The Regency Period is a loose term which describes a style rather than actual years and can cover 1785 to 1837. The Square gradually filled with harmonious houses of a uniform architectural style. More plots were sold and were tended by individual owners to their own requirements. By 1836, a plan by J. Myers shows 8 long, narrow gardens; one large plot has trees arranged in domino fashion which may indicate an orchard; others are divided into many small square sections which could have been for fruit and vegetables.
We know from Samuel Leach’s diary that the maids at 5, Camden Place (on the corner of Camden Place; overlooking the Gardens) had washday every Monday. They rose at dead of night, washed and then put out the wet washing in their strip of garden to dry. They had to bring it in before dawn to keep up appearances.
Detail from J.J. Myers, (1836), A Plan for the Mayor, Burgesses and Aldermen of Preston. Cutting grass had become easier since 1830 when Edwin Beard Budding invented the lawn-mower; he worked in a velvet mill and observed how a looped fabric was turned into velvet by shearing the top with sharp blades on a roller. Before then grass was cut with a scythe or kept short by a goat.
As the Victorian age progressed (1837-1901) the availability of plants rose exponentially. A slow trickle of exotic plants had entered Britain from South Africa, eastern America and Europe until the 1860s, enhancing our gardens with trees, shrubs and bulbs. Then China and Japan gave restricted entry, to medical people at first and then to traders. A great array of beautiful plants came to our shores including camellias and wisteria (Japan), rhododendrons and pieris (China), cypresses and cedars (western America) and fuchsias (Mexico).
Residents in Preston were able to purchase much of this cornucopia from the nurseries trading beside the river on the former Avenham Fields.
Change in Garden Fashion
A great change in garden fashion took place in Georgian and Regency times but came late to gardens in Preston. Owners of large gardens such as Astley Hall, Chorley and Woodfold, Blackburn employed the landscape ‘improvers’ John Webb and William Emes to create parkland in the Picturesque style; the aim was to make a large garden resemble natural countryside, with a stream, a serpentine lake, acres of turf and stately trees arranged singly and in copses.
Being difficult to translate in an urban garden, an ingenious Scottish designer J.C. Loudon coined the term Gardenesque and devised a layout where serpentine paths wound their way around a plot and through shrubberies. This is what we see on the map dated 1892.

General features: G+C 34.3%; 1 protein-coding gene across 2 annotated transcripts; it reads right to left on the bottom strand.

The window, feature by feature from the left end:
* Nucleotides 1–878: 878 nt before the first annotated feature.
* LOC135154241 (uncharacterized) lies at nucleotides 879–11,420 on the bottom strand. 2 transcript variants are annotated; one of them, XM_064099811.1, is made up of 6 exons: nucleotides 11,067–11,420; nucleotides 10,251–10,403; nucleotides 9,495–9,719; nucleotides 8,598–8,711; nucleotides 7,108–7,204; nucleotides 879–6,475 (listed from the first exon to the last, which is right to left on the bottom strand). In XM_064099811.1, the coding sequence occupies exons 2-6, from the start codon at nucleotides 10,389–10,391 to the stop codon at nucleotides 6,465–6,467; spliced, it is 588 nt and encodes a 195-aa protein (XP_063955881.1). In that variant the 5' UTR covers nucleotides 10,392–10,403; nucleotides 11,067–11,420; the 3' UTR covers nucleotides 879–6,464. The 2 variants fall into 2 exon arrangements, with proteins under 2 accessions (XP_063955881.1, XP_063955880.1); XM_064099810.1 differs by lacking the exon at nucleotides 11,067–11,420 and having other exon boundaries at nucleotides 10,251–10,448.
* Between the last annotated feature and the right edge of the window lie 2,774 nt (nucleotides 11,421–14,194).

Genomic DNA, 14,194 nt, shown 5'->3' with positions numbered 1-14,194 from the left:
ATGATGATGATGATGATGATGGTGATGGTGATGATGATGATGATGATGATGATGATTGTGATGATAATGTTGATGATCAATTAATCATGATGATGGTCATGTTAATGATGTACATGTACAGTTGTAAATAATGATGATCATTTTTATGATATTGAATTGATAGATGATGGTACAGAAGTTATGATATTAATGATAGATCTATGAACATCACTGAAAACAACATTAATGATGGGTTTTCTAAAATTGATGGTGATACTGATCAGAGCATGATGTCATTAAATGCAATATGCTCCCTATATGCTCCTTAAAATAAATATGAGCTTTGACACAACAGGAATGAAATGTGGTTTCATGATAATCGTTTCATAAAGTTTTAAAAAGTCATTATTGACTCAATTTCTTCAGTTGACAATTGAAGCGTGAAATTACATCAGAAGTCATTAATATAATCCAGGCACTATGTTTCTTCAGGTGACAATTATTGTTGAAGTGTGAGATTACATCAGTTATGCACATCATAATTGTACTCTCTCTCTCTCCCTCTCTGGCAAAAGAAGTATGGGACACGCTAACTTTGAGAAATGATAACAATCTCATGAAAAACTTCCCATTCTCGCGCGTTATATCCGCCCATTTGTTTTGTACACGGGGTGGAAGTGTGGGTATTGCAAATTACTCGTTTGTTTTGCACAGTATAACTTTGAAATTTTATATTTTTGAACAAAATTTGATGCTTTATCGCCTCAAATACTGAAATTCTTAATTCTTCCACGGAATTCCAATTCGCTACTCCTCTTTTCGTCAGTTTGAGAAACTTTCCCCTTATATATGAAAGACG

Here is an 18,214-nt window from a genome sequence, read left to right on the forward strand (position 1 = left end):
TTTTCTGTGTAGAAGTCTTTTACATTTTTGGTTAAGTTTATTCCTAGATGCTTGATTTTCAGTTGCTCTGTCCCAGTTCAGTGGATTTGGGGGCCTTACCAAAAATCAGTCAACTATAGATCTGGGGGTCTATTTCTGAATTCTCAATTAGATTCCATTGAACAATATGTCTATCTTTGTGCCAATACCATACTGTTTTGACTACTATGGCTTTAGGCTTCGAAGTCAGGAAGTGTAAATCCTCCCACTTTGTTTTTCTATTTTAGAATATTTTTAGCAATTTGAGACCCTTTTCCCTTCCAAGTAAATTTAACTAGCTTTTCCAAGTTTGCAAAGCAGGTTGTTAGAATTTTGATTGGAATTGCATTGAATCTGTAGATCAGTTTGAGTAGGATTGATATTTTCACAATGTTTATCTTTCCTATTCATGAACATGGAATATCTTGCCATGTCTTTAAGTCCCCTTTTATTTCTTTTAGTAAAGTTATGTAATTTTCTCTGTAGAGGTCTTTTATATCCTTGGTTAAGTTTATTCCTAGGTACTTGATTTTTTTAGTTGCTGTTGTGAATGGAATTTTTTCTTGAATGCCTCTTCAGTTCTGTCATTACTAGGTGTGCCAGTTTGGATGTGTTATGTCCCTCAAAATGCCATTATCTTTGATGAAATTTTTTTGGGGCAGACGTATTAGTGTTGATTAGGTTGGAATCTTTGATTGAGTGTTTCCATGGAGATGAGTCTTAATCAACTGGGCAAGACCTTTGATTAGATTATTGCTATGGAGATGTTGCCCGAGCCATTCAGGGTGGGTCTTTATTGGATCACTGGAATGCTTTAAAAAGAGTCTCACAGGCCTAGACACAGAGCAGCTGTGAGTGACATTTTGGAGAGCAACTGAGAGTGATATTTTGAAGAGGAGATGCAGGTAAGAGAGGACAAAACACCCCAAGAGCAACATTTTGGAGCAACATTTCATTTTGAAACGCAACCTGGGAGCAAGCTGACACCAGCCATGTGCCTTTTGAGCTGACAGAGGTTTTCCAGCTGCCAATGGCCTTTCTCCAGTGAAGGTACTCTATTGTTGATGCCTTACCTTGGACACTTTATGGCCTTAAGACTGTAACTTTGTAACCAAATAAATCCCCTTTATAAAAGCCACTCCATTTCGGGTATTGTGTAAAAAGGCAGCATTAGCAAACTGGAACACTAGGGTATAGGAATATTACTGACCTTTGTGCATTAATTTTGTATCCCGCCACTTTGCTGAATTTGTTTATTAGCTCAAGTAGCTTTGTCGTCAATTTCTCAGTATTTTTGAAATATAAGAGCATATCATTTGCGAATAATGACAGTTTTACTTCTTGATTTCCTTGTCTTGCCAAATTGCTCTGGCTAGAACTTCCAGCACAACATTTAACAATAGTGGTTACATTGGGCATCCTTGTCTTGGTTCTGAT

There was no longer a need to grow food in the urban garden since the opening of Preston market in 1875.
The new garden feature, the shrubbery, could display lovely spring subjects such as flowering currant and Japanese quince, summer ones such as fragrant lilac and orange blossom, and the autumn foliage of azalea and maple.
There was abundant water beneath these gardens. In addition to the ‘Syke’, which ran in a culvert east-west across the middle of the Square, there was a well in the north eastern corner. By 1854 at least, there was a splendid fountain in the south western corner, seen on the engraving of that date by Joseph Rock; its high jet could only have been achieved once a piped water supply had arrived in town. It had an elaborate base and filled a wide round pool. On the same engraving, an officer stands at a gate and is responsible for only allowing into the square those who had the right to enter. From the outset the Gardens were behind railings and access was restricted to residents with a key for the gates.
The huge growth of Preston brought about by its cotton mills caused changes in the town centre. Pollution from domestic coal fires and from the mill engines drove people out of town to the suburbs, where, as an added benefit, plants grew better too. Winckley Square waned as the core of Preston society. Successive maps after the First World War chart the decline of these unique gardens. Divisions started to disappear as plots changed hands. In 1951 an agreement was reached between Preston Borough Council and the owners that the council should undertake to maintain the gardens as a public amenity; on the OS map dated 1968 all divisions have been removed and paths have been established connecting the various streets.
A number of the ‘plots’ in the garden remain in private ownership. They are leased to the City Council. A 25 year lease agreement was a condition of the funding from the Heritage Lottery Fund.
By Elaine M Taylor